Avalanche in French Alps leaves at least nine dead, several missing

Nine European climbers succumbed to an avalanche on the slopes of Mont Blanc. Nine climbers in a group of 28 were injured, and several are still missing, say officials.

(AP Photo)
A rescue helicopter returning from the avalanche site, lands in Chamonix, French Alps, Thursday, July, 12, 2012. An avalanche in the French Alps swept six European climbers to their deaths on a slope leading to Mont Blanc. Two climbers were rescued and emergency crews are searching for several missing from a group of 28 climbers from Switzerland, Germany, Spain, France, Denmark and Serbia.

An avalanche Thursday in the French Alps swept nine European climbers to their deaths on a slope leading to Mont Blanc, left at least nine others injured and several climbers unaccounted for, authorities said. Two climbers were rescued and emergency crews were searching for the missing.

A group of 28 climbers from Switzerland, Germany, Spain, France, Denmark and Serbia were believed to be in the expedition caught in the avalanche that was 4,000 meters (13,1000 feet) high on the north face of Mont Maudit, part of the Mont Blanc range.

Some climbers managed to turn back in time, the regional authorities in Haute-Savoie said.

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There was conflicting information about the dead. Two Spaniards, one German and one Swiss climber were among the dead, the Haute-Savoie prefecture said. News reports said three British climbers were among the dead.

The nine injured were hospitalized in Sallanches and up to four others remain missing, the prefecture said.

The gendarme service in Chamonix says they were alerted around 5:25 a.m. (0325GMT) Thursday to the avalanche. A block of ice 40-centimeters (15.75-inches) thick broke off and slid down the slope, creating a 2-meter (6-foot)-thick, 50-meter (160-foot)-long mass of snow, the prefecture said.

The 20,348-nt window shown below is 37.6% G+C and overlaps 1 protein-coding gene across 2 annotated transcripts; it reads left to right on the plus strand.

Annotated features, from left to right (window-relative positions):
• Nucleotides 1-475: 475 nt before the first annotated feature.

Several dozen gendarmes and other rescuers using helicopters and dogs worked to pull the dead and injured from the mountain and search for the missing. The risk of a new avalanche complicated the search.

It appears that early summer storms left behind heavy snows that combined with high winds to form dangerous avalanche conditions on some of the popular routes around Mont Blanc.

According to tweets from climbers in the region, recent winds led to wind-slab forming on the slope. Five days ago, they tweeted that the French mountain town of Chamonix saw a monsoon-like downpour that turned to snow at 3,000 meters (9,850 feet) high.

French Interior Minister Manuel Valls was traveling to the site later Thursday.

A Spanish Foreign Ministry spokeswoman confirmed that two of the dead were Spanish but said it was unclear if there were Spaniards among the missing. She could give no details on the identities of the two victims.

The Danish Foreign Ministry says two Danes were involved in the avalanche, though it was unclear whether they were among the dead and injured.

Some of the climbers were with professional guides, others were independents. French investigators will examine the circumstances of the deaths.

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John Heilprin in Geneva, Jan Olsen in Copenhagen, and Ciaran Giles in Madrid contributed to this report.

Copyright 2012 The Associated Press.

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